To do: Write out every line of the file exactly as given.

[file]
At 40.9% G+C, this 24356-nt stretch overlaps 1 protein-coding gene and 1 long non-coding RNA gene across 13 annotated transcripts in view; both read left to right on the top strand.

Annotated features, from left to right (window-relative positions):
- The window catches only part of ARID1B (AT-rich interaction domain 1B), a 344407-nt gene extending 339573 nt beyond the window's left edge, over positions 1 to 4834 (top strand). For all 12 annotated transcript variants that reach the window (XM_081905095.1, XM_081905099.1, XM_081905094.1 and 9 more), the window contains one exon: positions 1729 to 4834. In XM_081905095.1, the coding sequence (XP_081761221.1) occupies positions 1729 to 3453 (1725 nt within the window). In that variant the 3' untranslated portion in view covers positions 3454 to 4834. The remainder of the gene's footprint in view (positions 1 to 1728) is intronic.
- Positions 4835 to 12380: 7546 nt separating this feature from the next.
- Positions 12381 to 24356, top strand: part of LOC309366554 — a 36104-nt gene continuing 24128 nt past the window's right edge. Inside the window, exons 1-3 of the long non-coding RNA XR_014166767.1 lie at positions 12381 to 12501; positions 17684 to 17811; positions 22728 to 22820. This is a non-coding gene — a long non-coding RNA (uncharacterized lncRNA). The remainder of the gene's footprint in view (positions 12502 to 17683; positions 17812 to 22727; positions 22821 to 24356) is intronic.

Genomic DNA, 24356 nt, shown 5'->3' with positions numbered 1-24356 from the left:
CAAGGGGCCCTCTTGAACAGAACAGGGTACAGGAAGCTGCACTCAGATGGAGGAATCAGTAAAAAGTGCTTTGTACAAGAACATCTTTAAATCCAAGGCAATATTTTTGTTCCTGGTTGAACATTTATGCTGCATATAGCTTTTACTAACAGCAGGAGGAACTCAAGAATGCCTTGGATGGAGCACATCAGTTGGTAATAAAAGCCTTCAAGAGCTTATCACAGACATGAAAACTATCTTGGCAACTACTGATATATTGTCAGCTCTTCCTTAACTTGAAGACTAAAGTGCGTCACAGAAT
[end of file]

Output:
At 40.9% G+C, this 24356-nt stretch overlaps 1 protein-coding gene and 1 long non-coding RNA gene across 13 annotated transcripts in view; both read left to right on the top strand.

Annotated features, from left to right (window-relative positions):
- The window catches only part of ARID1B (AT-rich interaction domain 1B), a 344407-nt gene extending 339573 nt beyond the window's left edge, over positions 1 to 4834 (top strand). For all 12 annotated transcript variants that reach the window (XM_081905095.1, XM_081905099.1, XM_081905094.1 and 9 more), the window contains one exon: positions 1729 to 4834. In XM_081905095.1, the coding sequence (XP_081761221.1) occupies positions 1729 to 3453 (1725 nt within the window). In that variant the 3' untranslated portion in view covers positions 3454 to 4834. The remainder of the gene's footprint in view (positions 1 to 1728) is intronic.
- Positions 4835 to 12380: 7546 nt separating this feature from the next.
- Positions 12381 to 24356, top strand: part of LOC309366554 — a 36104-nt gene continuing 24128 nt past the window's right edge. Inside the window, exons 1-3 of the long non-coding RNA XR_014166767.1 lie at positions 12381 to 12501; positions 17684 to 17811; positions 22728 to 22820. This is a non-coding gene — a long non-coding RNA (uncharacterized lncRNA). The remainder of the gene's footprint in view (positions 12502 to 17683; positions 17812 to 22727; positions 22821 to 24356) is intronic.

Genomic DNA, 24356 nt, shown 5'->3' with positions numbered 1-24356 from the left:
CAAGGGGCCCTCTTGAACAGAACAGGGTACAGGAAGCTGCACTCAGATGGAGGAATCAGTAAAAAGTGCTTTGTACAAGAACATCTTTAAATCCAAGGCAATATTTTTGTTCCTGGTTGAACATTTATGCTGCATATAGCTTTTACTAACAGCAGGAGGAACTCAAGAATGCCTTGGATGGAGCACATCAGTTGGTAATAAAAGCCTTCAAGAGCTTATCACAGACATGAAAACTATCTTGGCAACTACTGATATATTGTCAGCTCTTCCTTAACTTGAAGACTAAAGTGCGTCACAGAAT